A BBC Panorama documentary filmed in Ghana and Cote d'Ivoire was aired last night that highlighted the continuing problem of child labour in the cocoa industry, ten years after the issue was brought to global media attention with harrowing stories of West African child slaves in 2000 and 2001.
It has been nine years since international public concern led to the signing of the Harkin-Engel Protocol, a voluntary code of self-regulation created by the chocolate industry to prevent the worst forms of child labour in the supply chain. The protocol was originally created to stave off proposed US legislation that would have required all chocolate sold in America to state on the label that it is “child slave labour free”. Unfortunately, little progress has been made.
The focus in the Panorama documentary on incidences of child labour among farmers supplying cocoa to two Fairtrade cooperatives in Ghana and Cote d'Ivoire reminds us that the Fairtrade Mark does not guarantee “no child labour”, it guarantees a fair price to farmers and a Fairtrade premium to farmers' organisations. However Fairtrade does clearly emerge in the documentary as the only credible system that can trace cocoa back to individual farms and thus take remedial action when breaches of standards on child labour are identified.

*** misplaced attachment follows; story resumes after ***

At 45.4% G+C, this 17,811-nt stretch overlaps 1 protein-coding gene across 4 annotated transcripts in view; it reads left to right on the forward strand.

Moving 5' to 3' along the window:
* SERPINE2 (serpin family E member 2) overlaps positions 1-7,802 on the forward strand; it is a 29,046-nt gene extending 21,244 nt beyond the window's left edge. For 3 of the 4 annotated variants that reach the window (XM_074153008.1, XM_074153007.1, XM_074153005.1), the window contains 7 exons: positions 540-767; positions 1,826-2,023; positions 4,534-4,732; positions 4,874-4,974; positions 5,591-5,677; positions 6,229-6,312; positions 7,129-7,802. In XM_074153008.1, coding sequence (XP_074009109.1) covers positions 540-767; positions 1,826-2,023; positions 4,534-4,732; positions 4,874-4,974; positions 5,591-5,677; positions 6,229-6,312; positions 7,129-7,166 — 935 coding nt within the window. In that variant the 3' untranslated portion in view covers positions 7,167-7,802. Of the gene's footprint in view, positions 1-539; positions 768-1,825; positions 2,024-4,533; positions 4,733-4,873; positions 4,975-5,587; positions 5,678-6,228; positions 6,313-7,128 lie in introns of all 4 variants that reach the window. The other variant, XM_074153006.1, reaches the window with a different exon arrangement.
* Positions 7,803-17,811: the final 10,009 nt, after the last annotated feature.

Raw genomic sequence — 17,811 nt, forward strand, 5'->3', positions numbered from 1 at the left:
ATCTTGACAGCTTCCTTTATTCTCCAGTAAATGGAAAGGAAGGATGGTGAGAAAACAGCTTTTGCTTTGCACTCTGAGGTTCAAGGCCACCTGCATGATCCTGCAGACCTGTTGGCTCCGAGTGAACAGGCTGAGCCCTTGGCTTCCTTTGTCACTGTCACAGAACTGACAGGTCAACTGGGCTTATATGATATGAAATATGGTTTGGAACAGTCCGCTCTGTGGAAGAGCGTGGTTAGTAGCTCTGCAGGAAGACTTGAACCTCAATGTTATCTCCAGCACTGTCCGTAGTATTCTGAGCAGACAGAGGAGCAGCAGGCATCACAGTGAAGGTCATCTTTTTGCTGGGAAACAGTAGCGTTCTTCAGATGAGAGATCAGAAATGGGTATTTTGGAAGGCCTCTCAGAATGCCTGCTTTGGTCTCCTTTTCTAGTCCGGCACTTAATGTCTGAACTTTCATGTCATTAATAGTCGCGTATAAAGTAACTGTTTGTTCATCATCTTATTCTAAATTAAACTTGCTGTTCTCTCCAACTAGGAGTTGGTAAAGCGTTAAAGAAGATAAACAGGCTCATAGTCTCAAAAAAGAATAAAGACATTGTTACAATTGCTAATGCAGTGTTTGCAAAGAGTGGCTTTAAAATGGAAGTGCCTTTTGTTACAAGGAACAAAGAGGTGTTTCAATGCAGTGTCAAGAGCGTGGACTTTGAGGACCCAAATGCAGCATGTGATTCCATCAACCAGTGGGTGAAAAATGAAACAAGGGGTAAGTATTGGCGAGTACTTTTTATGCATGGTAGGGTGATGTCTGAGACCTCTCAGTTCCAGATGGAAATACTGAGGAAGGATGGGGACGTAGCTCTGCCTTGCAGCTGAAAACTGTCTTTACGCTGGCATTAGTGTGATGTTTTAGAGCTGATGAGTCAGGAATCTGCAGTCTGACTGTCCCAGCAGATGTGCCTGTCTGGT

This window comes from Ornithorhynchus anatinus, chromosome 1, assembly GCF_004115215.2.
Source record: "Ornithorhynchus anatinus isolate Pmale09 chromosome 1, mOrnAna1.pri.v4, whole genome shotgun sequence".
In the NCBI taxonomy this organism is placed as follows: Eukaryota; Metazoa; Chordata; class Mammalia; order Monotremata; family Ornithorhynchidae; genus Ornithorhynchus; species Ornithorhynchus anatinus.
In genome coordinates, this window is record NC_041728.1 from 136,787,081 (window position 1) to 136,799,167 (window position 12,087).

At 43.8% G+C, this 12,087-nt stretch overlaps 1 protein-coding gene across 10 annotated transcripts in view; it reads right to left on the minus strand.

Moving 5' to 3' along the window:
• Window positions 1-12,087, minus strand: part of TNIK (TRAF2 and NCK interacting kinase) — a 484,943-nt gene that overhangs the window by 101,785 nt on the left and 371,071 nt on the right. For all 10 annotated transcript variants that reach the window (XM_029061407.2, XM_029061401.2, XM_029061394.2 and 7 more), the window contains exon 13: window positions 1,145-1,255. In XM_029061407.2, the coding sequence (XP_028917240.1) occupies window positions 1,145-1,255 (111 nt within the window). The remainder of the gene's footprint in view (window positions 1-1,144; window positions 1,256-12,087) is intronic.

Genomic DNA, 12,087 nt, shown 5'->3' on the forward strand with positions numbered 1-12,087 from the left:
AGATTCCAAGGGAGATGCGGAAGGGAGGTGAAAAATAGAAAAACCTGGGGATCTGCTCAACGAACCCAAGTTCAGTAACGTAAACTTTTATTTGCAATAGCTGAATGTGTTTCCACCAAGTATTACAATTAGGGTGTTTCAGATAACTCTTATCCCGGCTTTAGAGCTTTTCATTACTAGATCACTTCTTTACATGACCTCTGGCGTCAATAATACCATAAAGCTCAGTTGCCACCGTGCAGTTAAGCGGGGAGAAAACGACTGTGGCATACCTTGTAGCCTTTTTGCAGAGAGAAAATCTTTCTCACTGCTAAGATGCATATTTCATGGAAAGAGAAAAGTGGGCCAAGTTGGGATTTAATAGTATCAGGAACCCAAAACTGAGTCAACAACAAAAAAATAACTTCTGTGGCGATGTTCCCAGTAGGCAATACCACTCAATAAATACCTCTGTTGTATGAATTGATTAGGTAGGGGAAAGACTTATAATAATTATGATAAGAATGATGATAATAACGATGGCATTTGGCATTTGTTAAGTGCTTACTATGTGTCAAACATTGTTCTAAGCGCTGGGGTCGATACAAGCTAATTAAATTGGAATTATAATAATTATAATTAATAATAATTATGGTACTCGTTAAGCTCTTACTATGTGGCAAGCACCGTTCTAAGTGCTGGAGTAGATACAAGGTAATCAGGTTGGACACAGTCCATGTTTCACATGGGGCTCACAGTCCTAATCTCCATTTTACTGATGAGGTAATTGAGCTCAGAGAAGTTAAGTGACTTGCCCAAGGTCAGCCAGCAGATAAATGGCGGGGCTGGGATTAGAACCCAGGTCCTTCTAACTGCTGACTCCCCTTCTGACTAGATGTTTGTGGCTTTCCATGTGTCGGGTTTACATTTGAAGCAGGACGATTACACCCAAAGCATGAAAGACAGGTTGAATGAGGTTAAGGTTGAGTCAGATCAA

Kuapa Kokoo, the Ghanaian farmers’ cooperative that owns 45% of Divine Chocolate, takes child labour issues very seriously and has been working for some time to address them. A recent statement from the cooperative summarises their robust and comprehensive response to child labour on cocoa farms.
The Panorama documentary shows Fairtrade cocoa cooperatives working constructively and concretely to tackle child labour issues, but the impression from interviews of representatives of the broader chocolate industry is that they are still just trying to diffuse as much criticism as possible by talking up the intractable complexity of the supply chain. This is an approach that sees child labour as a PR issue rather than as a symptom of poverty and an unjust trade system.
"Child labour is understood in the Fairtrade system not only as problems faced by individual children and their families, but also as problems perpetuated by poverty and unfair terms of trade. That’s why the focus of Fairtrade is to strengthen the position of farmers and workers in international supply chains, help them to become organized within their communities as well as to earn a better deal from the sale of their produce."
- Fairtrade Labelling Organisation (FLO) position paper on child labour.